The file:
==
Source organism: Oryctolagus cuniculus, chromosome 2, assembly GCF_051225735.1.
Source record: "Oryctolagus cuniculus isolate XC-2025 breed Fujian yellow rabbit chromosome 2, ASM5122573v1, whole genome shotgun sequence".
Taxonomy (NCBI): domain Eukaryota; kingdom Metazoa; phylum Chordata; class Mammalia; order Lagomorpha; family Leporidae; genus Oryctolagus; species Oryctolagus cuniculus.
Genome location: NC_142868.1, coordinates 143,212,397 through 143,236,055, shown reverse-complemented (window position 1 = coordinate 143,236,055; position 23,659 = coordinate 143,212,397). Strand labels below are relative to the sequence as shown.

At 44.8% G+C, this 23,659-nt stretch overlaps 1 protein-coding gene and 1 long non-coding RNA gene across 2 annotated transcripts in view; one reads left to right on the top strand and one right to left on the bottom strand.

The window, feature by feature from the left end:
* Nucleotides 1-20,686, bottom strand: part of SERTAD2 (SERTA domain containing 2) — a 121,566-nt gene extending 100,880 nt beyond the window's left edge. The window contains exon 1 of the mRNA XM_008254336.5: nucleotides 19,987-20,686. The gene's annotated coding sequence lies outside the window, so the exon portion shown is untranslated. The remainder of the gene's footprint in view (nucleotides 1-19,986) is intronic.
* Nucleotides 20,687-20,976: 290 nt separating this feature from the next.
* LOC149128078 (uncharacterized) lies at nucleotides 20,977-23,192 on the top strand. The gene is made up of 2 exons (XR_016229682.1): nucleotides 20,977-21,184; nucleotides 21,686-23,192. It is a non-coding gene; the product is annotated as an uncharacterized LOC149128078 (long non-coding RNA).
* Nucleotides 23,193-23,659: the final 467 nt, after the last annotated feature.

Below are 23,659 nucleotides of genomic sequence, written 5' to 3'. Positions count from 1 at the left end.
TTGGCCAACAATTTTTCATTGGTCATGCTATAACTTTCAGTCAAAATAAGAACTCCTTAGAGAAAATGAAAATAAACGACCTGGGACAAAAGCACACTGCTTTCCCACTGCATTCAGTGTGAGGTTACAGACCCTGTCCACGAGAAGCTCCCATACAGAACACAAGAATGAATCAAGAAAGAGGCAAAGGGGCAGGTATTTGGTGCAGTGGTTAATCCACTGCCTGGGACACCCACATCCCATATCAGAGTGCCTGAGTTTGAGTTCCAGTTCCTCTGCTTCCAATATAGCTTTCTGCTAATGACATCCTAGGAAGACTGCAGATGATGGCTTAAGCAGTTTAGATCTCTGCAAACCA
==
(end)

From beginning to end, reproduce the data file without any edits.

Source organism: Oryctolagus cuniculus, chromosome 2, assembly GCF_051225735.1.
Source record: "Oryctolagus cuniculus isolate XC-2025 breed Fujian yellow rabbit chromosome 2, ASM5122573v1, whole genome shotgun sequence".
Taxonomy (NCBI): domain Eukaryota; kingdom Metazoa; phylum Chordata; class Mammalia; order Lagomorpha; family Leporidae; genus Oryctolagus; species Oryctolagus cuniculus.
Genome location: NC_142868.1, coordinates 143,212,397 through 143,236,055, shown reverse-complemented (window position 1 = coordinate 143,236,055; position 23,659 = coordinate 143,212,397). Strand labels below are relative to the sequence as shown.

At 44.8% G+C, this 23,659-nt stretch overlaps 1 protein-coding gene and 1 long non-coding RNA gene across 2 annotated transcripts in view; one reads left to right on the top strand and one right to left on the bottom strand.

The window, feature by feature from the left end:
* Nucleotides 1-20,686, bottom strand: part of SERTAD2 (SERTA domain containing 2) — a 121,566-nt gene extending 100,880 nt beyond the window's left edge. The window contains exon 1 of the mRNA XM_008254336.5: nucleotides 19,987-20,686. The gene's annotated coding sequence lies outside the window, so the exon portion shown is untranslated. The remainder of the gene's footprint in view (nucleotides 1-19,986) is intronic.
* Nucleotides 20,687-20,976: 290 nt separating this feature from the next.
* LOC149128078 (uncharacterized) lies at nucleotides 20,977-23,192 on the top strand. The gene is made up of 2 exons (XR_016229682.1): nucleotides 20,977-21,184; nucleotides 21,686-23,192. It is a non-coding gene; the product is annotated as an uncharacterized LOC149128078 (long non-coding RNA).
* Nucleotides 23,193-23,659: the final 467 nt, after the last annotated feature.

Below are 23,659 nucleotides of genomic sequence, written 5' to 3'. Positions count from 1 at the left end.
TTGGCCAACAATTTTTCATTGGTCATGCTATAACTTTCAGTCAAAATAAGAACTCCTTAGAGAAAATGAAAATAAACGACCTGGGACAAAAGCACACTGCTTTCCCACTGCATTCAGTGTGAGGTTACAGACCCTGTCCACGAGAAGCTCCCATACAGAACACAAGAATGAATCAAGAAAGAGGCAAAGGGGCAGGTATTTGGTGCAGTGGTTAATCCACTGCCTGGGACACCCACATCCCATATCAGAGTGCCTGAGTTTGAGTTCCAGTTCCTCTGCTTCCAATATAGCTTTCTGCTAATGACATCCTAGGAAGACTGCAGATGATGGCTTAAGCAGTTTAGATCTCTGCAAACCA